June 23, 2018

Is Endless Work Contributing to Your Smartphone Addiction?

phone addiction

Picture anxiously sitting by the phone (a rotary one for artistic effect) waiting for it to ring. Since the invention of the phone, waiting for an important call is agonizing; but, I’ll argue it used to be simpler. You could walk away. Leave the phone behind and rely on your answering machine to inform you when you got home if you missed anything important.

Has it really changed? Yes. Now there’s no escape.

Why else would people feel the need for a digital detox? If this testimonial is representative, it sure seems that CPAs are a good market for it:

I didn’t realize how big of an impact the [digital detox] retreat had until I got home. When I was back at work, I felt focused, alert, and calm.

Karen // Partner at a CPA Firm

While you can turn your mobile phone off, you still feel the itch to turn it back on and check for a message. You can’t totally disconnect. The temptation is still looming in your back pocket or purse.

And with BYOD policies running rampant in the workplace, it’s not just Facebook notifications vexing you. It’s work. Endless work, intermingled with everything else.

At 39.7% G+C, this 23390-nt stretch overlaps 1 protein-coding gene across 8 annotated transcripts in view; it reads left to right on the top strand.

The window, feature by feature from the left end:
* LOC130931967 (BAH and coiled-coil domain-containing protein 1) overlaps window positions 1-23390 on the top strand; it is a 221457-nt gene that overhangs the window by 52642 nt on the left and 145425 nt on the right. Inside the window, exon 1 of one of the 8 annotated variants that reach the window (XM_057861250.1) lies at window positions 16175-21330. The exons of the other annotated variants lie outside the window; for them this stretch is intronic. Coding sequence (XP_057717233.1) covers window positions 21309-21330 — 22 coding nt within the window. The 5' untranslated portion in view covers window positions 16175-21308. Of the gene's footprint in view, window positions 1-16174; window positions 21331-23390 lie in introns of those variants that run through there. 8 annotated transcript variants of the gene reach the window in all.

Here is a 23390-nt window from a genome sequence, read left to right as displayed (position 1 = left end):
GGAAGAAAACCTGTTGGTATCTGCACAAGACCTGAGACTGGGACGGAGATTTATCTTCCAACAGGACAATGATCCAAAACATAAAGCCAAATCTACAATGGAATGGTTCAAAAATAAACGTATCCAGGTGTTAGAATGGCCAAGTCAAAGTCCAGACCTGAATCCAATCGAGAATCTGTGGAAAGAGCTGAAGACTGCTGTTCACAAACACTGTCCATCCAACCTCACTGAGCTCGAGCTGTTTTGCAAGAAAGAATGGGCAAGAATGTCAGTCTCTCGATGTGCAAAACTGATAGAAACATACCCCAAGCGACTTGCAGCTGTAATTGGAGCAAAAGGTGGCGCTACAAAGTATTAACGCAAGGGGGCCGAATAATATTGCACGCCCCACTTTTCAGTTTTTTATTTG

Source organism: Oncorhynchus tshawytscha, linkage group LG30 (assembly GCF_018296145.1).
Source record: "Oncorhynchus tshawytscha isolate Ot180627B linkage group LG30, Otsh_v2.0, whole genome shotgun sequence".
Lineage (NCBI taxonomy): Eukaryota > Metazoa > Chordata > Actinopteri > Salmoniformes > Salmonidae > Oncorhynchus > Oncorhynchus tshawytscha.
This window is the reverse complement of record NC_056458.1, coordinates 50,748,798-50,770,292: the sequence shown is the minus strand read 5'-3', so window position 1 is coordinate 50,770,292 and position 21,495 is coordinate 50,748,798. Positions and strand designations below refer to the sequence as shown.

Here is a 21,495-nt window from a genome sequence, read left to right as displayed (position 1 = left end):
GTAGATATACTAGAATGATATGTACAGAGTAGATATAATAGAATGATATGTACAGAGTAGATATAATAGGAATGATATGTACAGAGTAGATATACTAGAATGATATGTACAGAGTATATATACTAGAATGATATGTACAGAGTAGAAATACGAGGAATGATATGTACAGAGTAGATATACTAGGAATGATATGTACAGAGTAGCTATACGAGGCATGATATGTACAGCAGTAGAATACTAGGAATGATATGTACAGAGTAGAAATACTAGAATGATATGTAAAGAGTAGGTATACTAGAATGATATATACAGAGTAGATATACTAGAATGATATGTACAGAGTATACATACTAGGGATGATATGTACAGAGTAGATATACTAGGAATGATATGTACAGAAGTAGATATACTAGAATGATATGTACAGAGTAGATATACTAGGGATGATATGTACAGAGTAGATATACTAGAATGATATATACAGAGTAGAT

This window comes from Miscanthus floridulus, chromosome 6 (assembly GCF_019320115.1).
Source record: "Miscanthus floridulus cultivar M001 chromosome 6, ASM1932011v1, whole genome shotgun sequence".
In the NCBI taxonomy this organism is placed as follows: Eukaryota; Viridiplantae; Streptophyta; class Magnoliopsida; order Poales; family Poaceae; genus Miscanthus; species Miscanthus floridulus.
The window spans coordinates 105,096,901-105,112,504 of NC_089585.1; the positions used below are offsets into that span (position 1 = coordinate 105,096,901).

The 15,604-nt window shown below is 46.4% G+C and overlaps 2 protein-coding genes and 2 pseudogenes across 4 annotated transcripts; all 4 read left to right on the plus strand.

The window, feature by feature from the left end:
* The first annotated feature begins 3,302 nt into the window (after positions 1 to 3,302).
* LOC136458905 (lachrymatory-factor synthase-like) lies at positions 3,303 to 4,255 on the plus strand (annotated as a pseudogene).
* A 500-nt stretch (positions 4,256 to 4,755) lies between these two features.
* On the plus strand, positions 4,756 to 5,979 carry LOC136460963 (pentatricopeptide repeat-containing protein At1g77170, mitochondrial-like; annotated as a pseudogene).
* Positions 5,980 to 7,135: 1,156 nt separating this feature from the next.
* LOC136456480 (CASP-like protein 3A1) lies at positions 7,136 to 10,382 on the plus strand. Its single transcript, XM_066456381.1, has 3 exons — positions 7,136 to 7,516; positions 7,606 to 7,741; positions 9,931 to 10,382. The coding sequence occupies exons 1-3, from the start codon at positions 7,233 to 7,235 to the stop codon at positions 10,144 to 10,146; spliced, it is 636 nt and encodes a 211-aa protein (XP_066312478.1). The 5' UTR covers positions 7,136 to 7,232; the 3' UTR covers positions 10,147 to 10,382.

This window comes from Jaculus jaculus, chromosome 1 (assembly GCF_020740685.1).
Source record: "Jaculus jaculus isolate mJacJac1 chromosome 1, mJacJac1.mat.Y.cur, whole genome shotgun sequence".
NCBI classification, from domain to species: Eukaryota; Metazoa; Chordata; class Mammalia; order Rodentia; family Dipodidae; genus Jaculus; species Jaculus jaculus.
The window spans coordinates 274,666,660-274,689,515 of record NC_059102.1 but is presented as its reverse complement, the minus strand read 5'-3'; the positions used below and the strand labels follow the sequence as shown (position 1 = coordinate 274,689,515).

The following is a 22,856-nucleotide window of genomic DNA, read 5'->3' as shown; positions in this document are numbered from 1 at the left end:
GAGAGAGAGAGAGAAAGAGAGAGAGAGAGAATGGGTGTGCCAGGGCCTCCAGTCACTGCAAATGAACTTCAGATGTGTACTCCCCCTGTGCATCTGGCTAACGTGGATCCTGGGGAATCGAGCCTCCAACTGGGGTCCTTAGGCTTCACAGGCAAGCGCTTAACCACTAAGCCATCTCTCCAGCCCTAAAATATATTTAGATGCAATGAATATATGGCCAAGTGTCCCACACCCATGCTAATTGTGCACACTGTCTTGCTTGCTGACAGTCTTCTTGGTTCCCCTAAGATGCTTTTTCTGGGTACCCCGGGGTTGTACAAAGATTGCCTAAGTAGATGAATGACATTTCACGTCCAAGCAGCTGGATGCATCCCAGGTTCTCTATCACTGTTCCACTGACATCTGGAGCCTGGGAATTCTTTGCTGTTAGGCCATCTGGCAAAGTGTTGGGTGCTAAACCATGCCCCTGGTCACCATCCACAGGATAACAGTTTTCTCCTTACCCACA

Research suggests that there is a perpetual tug of war caused by your smartphone and your proximity to it. Our dependence on these devices really have some negative ramifications. If you’re not willing to wait for a smartphone addiction rehab center to open, we’ll cover some simpler, less expensive options.

Option 1: Leave the phone at home

If you go cold turkey to try escaping your smartphone’s grasp, you start to feel nomophobia. It’s that panic you feel when separated from your mobile phone. So, you make sure it’s close by. You convince yourself it’s necessary. You have to be available for urgent requests, just in case.

Option 2: Keep it with you, just on silent

And if it’s close by, you will be compelled to check it. A study by British researchers found participants checked their phones an average of 85 times per day! This habitual behavior is hard to break. It takes a conscious effort and even then is difficult. I tell myself I’m not going to look at my phone, then I do. I can’t help it.